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Mineralogy and Petrology

, Volume 113, Issue 5, pp 625–649 | Cite as

Insights on the process of two-stage coronae formation at olivine-plagioclase contact in mafic dyke from Palghat Cauvery Shear Zone, southern India

  • Meenakshi Banerjee
  • Upama DuttaEmail author
  • R. Anand
  • Zachary D. Atlas
Original Paper
  • 77 Downloads

Abstract

Coronae between olivine and plagioclase are a common replacement texture in mafic rocks by magmatic and metamorphic processes. Mafic dykes from Palghat Cauvery Shear Zone (PCSZ) of the granulite terrane of southern India display such multilayer coronae between olivine (Ol) and plagioclase (Pl), composed of orthopyroxene-magnetite (OM) and amphibole (Prg). Deformation twins, kinking, bending and fractures in plagioclase laths suggest that the rock underwent post-emplacement deformation. However, amphibole in the plagioclase fractures and preservation of delicate coronae texture indicate that the replacement texture grew in a static condition. Field occurrence and textural relations suggest that the coronae developed in two stages: (1) Stage-I: Ol → OM, followed by (2) Stage-II: OM + Pl = Prg during rehydration of the granulite host rock. Balanced chemical reactions and formation of hydrous amphibole at the expense of anhydrous reactants during Stage-II demonstrates that replacement of earlier minerals occurred in a fluid-present open system. Results from the pseudosection and the μMgO–μCaO phase diagram, suggest fluid played a crucial role in the transition from Stage-I to Stage-II corona at a P-T condition of ~650 ± 50 °C and 5.5–6 kbar. The multilayer coronae is likely to have resulted from late Neoproterozoic thermal metamorphism of granulite terrane of southern India during Pan-African orogeny.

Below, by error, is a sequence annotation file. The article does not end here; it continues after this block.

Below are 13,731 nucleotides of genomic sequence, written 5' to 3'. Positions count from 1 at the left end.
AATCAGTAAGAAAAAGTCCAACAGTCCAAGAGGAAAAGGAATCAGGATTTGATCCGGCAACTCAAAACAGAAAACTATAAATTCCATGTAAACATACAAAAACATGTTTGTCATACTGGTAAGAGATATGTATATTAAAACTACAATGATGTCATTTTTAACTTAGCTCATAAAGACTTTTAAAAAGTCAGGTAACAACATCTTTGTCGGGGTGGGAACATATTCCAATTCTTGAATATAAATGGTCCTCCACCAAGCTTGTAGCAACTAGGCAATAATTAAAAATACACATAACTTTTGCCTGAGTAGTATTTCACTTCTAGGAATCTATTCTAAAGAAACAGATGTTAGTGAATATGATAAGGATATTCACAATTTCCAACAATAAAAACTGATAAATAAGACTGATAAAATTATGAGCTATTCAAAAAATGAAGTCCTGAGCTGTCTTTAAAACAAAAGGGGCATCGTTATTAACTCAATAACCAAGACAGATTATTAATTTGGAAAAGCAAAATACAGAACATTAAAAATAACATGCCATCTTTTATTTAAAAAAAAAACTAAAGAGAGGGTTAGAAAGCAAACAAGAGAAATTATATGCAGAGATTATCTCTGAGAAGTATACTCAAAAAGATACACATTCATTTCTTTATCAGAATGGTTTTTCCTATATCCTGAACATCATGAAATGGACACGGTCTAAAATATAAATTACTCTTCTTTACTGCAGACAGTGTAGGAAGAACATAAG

Keywords

Pan-African orogeny Corona Mafic Cauvery Pseudomorph 

Notes

Acknowledgements

M.B., U.D. and R.A. acknowledge CRF facility hosted in IIT (ISM), Dhanbad. Z.A. acknowledges the support from School of Geosciences, University of South Florida. U.D. acknowledges the financial support from SERB (SR/FTP/ES/115/2012), New Delhi. U.D. expresses sincere gratitude to Sengupta, P. for providing some of the samples and data for this study. We want to thank Racek, M. and Sharkov, E. V. for their critical review on the earlier versions of the manuscript. Broekmans, M. A.T.M. and Faryad, S. W. are thanked for their editorial comments and many helpful suggestions on the manuscript. We thank Sengupta, P., Karmakar, S., Mukhopadhyay, D. and Bhui, U. K. for their valuable opinion on several aspects of this work.

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© Springer-Verlag GmbH Austria, part of Springer Nature 2019

Authors and Affiliations

  1. 1.Department of Applied GeologyIndian Institute of Technology (Indian School of Mines)DhanbadIndia
  2. 2.School of GeosciencesUniversity of South FloridaTampaUSA

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